Nurse Practitioners to help tackle Intervention health issues

3 February 2009

As the NT Intervention transits its second year, the health of Indigenous Territorians in remote communities remains at crisis point.

In response to the chronic disease and mental health issues that continue to plague remote communities, Charles Darwin University in partnership with the NT Government has developed a new Master of Health Practice (Nurse Practitioner) degree specifically to assist practising nurses to work in the challenging NT environment.

The two-year, part-time Masters program recruits only practising nursing and midwifery health professionals with at least three years' clinical experience and a Graduate Diploma level qualification in their speciality area. It will enable NT registered nurses to upgrade their skills to the nurse practitioner (NP) level.

The program is the first of its kind in the NT and course co-ordinator, CDU Professor of Nursing, Clinical Practice, Sandra Dunn said the qualification had been created in response to a direct request from the NT Government.

Nurse practitioners are equipped to make advanced diagnosis, prescribe medication, order, interpret and manage patient pathology results and, in general, operate within a broader and more complex scope of nursing. Employing nurse practitioners to help address some of the NT’s health care challenges has been supported by high-level governmental and non-governmental agencies, Professor Dunn said.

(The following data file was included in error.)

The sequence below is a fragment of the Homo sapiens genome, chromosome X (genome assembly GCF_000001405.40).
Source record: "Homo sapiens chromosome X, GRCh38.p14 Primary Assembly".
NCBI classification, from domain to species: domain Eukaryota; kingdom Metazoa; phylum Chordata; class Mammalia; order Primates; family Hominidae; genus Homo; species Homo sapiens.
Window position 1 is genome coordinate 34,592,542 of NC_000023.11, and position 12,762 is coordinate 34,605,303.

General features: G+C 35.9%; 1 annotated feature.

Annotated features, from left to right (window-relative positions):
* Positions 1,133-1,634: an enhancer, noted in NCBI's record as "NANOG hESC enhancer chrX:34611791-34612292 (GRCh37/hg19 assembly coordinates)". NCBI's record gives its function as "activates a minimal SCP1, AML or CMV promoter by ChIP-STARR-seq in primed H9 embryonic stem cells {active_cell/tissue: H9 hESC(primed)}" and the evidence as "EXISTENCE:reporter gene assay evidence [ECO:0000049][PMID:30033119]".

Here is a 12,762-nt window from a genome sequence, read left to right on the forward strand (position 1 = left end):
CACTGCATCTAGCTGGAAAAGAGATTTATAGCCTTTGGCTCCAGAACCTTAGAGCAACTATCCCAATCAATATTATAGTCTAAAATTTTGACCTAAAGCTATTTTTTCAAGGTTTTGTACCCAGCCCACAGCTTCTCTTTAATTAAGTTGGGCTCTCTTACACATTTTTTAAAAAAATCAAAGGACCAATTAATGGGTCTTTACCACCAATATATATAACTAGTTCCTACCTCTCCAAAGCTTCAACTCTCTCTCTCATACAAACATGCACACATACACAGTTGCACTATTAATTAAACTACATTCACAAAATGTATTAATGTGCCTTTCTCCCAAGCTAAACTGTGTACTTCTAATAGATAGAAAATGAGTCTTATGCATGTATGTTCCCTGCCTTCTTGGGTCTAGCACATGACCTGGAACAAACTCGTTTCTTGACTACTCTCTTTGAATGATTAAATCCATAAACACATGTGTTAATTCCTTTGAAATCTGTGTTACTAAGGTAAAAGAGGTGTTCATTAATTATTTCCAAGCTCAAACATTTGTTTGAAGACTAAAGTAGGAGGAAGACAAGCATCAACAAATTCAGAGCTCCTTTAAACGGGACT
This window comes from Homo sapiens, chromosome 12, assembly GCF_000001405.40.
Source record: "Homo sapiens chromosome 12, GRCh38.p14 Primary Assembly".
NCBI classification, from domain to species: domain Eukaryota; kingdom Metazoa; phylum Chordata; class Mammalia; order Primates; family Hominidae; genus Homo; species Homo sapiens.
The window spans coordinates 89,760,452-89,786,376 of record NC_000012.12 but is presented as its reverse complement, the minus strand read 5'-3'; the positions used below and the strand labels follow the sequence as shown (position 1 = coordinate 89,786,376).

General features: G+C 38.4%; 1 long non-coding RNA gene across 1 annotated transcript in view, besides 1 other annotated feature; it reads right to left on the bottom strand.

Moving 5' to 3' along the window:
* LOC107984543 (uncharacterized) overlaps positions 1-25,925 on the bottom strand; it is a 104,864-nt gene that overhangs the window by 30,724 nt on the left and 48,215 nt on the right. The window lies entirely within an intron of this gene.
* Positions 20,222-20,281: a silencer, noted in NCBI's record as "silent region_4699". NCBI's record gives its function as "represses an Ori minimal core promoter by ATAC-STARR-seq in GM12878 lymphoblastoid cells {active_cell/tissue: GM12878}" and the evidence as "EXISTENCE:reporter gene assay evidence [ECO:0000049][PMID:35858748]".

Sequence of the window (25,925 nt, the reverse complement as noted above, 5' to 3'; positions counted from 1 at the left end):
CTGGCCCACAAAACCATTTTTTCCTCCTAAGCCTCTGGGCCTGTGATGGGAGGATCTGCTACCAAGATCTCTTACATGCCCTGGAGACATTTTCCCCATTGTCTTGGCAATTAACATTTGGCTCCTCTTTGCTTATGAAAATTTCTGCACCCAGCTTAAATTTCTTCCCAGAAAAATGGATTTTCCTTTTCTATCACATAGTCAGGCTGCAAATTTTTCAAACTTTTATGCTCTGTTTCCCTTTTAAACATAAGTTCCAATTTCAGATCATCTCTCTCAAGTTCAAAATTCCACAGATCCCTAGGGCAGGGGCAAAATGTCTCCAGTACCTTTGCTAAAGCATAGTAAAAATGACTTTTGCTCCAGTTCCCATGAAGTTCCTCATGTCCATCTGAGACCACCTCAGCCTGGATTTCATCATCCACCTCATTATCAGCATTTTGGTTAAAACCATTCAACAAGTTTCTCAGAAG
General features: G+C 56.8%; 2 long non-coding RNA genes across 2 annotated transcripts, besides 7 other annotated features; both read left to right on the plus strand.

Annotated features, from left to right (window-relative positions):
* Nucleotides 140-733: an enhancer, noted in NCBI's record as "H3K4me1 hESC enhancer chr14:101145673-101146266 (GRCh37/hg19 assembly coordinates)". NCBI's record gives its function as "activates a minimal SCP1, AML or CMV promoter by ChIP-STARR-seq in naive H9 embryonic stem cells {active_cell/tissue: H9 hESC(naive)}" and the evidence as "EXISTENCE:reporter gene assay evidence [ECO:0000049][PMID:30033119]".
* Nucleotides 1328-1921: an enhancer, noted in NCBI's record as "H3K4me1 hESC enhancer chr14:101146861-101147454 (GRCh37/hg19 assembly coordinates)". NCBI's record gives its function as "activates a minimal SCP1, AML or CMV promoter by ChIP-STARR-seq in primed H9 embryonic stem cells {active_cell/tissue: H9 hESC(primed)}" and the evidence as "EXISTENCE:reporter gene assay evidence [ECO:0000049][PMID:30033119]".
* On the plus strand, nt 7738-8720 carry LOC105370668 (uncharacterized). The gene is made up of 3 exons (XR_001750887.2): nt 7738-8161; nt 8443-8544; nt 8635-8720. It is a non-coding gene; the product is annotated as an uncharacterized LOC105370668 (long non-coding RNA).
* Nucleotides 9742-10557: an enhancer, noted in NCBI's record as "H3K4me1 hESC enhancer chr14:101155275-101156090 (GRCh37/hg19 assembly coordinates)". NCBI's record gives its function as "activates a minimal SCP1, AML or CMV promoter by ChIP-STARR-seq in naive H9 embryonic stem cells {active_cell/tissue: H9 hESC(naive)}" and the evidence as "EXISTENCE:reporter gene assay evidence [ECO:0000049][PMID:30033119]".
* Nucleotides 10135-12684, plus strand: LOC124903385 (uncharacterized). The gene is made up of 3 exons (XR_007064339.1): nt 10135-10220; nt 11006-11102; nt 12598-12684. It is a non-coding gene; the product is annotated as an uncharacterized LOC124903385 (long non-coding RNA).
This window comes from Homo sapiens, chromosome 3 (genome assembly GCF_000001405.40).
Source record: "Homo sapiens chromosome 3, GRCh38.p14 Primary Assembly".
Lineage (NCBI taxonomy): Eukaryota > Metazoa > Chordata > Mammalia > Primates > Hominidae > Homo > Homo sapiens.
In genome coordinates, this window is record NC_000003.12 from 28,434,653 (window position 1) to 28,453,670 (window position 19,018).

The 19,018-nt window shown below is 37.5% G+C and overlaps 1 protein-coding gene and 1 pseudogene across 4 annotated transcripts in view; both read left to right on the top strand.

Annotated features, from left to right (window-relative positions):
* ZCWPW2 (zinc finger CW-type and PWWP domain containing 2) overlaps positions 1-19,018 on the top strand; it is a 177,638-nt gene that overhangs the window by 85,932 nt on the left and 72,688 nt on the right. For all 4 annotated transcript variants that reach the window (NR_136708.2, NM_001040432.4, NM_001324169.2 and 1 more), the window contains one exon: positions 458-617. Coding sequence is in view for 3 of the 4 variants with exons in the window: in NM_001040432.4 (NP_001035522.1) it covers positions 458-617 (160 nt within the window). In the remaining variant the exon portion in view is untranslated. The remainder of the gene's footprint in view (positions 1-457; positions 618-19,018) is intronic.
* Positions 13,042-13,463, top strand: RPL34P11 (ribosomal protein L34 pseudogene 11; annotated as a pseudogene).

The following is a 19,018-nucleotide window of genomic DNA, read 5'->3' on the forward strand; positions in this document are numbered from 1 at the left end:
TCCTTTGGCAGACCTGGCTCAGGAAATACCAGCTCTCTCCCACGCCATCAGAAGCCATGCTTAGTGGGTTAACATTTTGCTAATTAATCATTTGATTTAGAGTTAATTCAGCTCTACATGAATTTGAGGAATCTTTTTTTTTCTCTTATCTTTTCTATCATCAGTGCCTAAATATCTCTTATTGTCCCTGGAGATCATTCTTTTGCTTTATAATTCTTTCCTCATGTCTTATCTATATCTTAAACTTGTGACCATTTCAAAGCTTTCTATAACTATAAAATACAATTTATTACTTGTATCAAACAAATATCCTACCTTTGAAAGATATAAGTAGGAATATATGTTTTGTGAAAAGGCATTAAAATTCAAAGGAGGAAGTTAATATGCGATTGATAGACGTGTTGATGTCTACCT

“The Government has now moved into phase three of the Intervention where they are actually trying to address the gaps that have been identified,” she said.

“The Government has recognised that there is not only a lack of health professionals in the NT, but there is also a lack of health professionals experienced in working in remote communities.

“The idea of the new course is to ‘grow our own’ by taking Territory-registered nurses already experienced at working with Indigenous people, and therefore skilled in the cultural sensitivity and appropriate practice that goes alongside that, and advancing their skills to nurse practitioner level.

“That way, on completing the course they can hit the ground running and get straight out into the more remote areas and help those in need,” she said.

While not every nurse on the course would choose to work within the NT’s remote communities, Professor Dunn said it was hoped the course would go some way toward solving the current health crisis.

The first students will begin the course in Semester 1 this year, starting on March 2.

A limited number of places are still available. For information, contact Professor Sandra Dunn at or see the CDU website




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The Partnership Agreement provides for the economic and social development of the Northern Territory to be supported by a robust and resilient University working in partnership with government agencies and the wider community to contribute to education, research, policy development and program delivery.